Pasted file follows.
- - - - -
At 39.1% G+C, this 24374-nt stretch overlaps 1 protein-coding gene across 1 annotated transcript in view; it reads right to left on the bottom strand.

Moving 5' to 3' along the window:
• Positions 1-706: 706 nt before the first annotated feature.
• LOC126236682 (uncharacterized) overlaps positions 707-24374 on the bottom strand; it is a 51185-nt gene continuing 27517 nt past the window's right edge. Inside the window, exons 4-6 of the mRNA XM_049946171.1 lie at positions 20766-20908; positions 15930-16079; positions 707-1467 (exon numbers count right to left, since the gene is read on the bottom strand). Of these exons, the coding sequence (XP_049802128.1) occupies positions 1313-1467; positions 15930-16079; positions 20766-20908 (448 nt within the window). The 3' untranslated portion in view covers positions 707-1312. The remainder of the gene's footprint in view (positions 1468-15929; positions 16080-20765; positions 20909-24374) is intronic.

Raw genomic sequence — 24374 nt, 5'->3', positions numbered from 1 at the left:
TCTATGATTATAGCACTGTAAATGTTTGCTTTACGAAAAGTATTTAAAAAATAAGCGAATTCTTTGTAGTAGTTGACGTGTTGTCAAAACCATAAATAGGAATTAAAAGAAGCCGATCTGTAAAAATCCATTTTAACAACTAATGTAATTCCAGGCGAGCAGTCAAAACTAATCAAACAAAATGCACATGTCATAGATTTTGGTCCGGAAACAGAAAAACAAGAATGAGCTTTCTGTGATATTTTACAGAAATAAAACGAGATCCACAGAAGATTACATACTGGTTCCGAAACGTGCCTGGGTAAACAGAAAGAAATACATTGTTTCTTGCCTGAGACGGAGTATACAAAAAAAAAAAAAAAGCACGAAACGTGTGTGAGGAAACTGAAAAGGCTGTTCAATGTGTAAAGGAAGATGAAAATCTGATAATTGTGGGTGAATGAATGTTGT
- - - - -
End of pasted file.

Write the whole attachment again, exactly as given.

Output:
At 39.1% G+C, this 24374-nt stretch overlaps 1 protein-coding gene across 1 annotated transcript in view; it reads right to left on the bottom strand.

Moving 5' to 3' along the window:
• Positions 1-706: 706 nt before the first annotated feature.
• LOC126236682 (uncharacterized) overlaps positions 707-24374 on the bottom strand; it is a 51185-nt gene continuing 27517 nt past the window's right edge. Inside the window, exons 4-6 of the mRNA XM_049946171.1 lie at positions 20766-20908; positions 15930-16079; positions 707-1467 (exon numbers count right to left, since the gene is read on the bottom strand). Of these exons, the coding sequence (XP_049802128.1) occupies positions 1313-1467; positions 15930-16079; positions 20766-20908 (448 nt within the window). The 3' untranslated portion in view covers positions 707-1312. The remainder of the gene's footprint in view (positions 1468-15929; positions 16080-20765; positions 20909-24374) is intronic.

Raw genomic sequence — 24374 nt, 5'->3', positions numbered from 1 at the left:
TCTATGATTATAGCACTGTAAATGTTTGCTTTACGAAAAGTATTTAAAAAATAAGCGAATTCTTTGTAGTAGTTGACGTGTTGTCAAAACCATAAATAGGAATTAAAAGAAGCCGATCTGTAAAAATCCATTTTAACAACTAATGTAATTCCAGGCGAGCAGTCAAAACTAATCAAACAAAATGCACATGTCATAGATTTTGGTCCGGAAACAGAAAAACAAGAATGAGCTTTCTGTGATATTTTACAGAAATAAAACGAGATCCACAGAAGATTACATACTGGTTCCGAAACGTGCCTGGGTAAACAGAAAGAAATACATTGTTTCTTGCCTGAGACGGAGTATACAAAAAAAAAAAAAAAGCACGAAACGTGTGTGAGGAAACTGAAAAGGCTGTTCAATGTGTAAAGGAAGATGAAAATCTGATAATTGTGGGTGAATGAATGTTGT